True Business Agility Required Three Essential Outcomes
The early, small versions of the great businesses I mentioned above all had critical capabilities like growth (products, services, geographies), productivity (bending the cost curve), intimacy (customers, employees, suppliers, partners), and cross-functional integration. Most importantly, they all had the ability to sense-and-respond tactically (in the moment) and strategically (over time). These happen to also be the capabilities, the WHAT, that every business needs now, and going forward, in order to remain successful. We can only see specifics as far as we see into the future. Don’t worry about figuring out and committing to all the details that might or might not turn out to be correct in the future. Focus on the longer-term horizon and the bigger patterns. The only real, durable business strategy is Business Agility. This is the WHAT that the entire executive team needs to embrace, and commit to investing in, as the long-term strategy.
But we can’t have Business Agility if we have Technical and Organizational Rigidity. So, to really be agile and designed for the Modern Era, we need to achieve all three essential outcomes.
- Business Outcomes (the WHAT) – “Sense-and-Respond Business Agility”
- Architectural Outcomes (the HOW) – “Built to Last Because It’s Built for Change”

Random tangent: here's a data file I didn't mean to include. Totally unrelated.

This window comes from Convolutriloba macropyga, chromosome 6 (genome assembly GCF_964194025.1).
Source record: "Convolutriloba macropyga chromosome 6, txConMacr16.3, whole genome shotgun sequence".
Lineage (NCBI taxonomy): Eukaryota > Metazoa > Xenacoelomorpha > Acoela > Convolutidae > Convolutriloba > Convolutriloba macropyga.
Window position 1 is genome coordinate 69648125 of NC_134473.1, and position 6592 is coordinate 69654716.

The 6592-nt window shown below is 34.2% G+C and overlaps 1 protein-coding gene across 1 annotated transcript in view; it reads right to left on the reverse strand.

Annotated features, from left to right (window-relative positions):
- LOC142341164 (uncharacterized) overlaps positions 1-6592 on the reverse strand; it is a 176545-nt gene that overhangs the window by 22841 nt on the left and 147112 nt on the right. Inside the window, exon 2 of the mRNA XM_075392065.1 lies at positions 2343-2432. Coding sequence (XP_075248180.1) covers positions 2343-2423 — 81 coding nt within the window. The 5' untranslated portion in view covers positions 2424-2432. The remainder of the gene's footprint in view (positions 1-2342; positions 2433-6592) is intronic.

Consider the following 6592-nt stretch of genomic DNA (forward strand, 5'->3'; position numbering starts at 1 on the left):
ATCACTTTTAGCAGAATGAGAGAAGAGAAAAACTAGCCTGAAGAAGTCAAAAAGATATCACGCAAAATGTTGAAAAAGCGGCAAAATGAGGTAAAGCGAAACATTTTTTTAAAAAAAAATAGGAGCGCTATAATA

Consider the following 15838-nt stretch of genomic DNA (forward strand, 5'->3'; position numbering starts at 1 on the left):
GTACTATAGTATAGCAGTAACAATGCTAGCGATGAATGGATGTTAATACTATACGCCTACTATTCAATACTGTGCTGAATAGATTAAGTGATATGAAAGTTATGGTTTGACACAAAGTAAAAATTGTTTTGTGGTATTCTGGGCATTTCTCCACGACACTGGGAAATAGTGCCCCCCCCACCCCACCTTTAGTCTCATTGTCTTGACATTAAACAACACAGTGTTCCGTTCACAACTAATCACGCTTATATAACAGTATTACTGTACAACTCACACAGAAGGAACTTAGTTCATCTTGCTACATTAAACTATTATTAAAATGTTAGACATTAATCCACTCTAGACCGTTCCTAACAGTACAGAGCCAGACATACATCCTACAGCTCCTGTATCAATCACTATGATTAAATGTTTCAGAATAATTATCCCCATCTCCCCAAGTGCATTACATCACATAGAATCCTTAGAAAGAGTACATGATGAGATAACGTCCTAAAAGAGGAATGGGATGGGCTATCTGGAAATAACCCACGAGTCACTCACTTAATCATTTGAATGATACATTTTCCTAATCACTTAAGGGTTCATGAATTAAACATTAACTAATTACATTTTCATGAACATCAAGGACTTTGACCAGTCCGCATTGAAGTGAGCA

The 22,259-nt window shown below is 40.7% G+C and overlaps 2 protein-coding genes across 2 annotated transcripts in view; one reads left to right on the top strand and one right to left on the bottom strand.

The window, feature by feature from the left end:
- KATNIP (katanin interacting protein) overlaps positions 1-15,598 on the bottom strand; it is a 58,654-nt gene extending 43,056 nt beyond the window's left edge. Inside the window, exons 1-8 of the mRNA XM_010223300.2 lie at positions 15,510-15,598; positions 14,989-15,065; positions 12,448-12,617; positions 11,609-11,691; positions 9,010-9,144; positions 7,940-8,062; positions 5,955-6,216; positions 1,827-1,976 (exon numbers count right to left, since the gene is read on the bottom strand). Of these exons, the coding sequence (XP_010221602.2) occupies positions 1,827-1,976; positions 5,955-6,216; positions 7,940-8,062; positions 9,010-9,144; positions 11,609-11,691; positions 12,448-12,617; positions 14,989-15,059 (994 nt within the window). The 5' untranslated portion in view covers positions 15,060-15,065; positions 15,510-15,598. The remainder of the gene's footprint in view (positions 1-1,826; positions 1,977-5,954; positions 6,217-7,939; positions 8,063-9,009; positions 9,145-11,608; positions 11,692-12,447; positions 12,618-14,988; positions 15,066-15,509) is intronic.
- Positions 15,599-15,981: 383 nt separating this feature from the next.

- Organization Outcomes (the rest of the HOW and the WHO) – “Culture of Continuous Transformation”
Most companies’ senior leadership teams have already, or will soon figure out, the WHY. Hopefully, the ideas I have shared here and the explanation of the Founder Model will help with the WHAT. The winners and losers going forward will be determined by which companies can execute. That means we have to be great at the HOW and WHO that will actually make it happen. That’s where the unique roles of the CIO, CFO, and the CHRO come into play. In subsequent posts in this series, we’ll help these three special leaders to align on a shared vision for the Architectural and Organizational Outcomes.
Author: Charlie Feld, Founder and CEO, The Feld Group Institute
If you are interested in learning more about this topic, additional resources can be found on our site, including Aligning Strategy To Business Capabilities, Business Architecture – Linking Strategic Themes To Tactical Demand, and Alignment Is Critical In Times Of Uncertainty.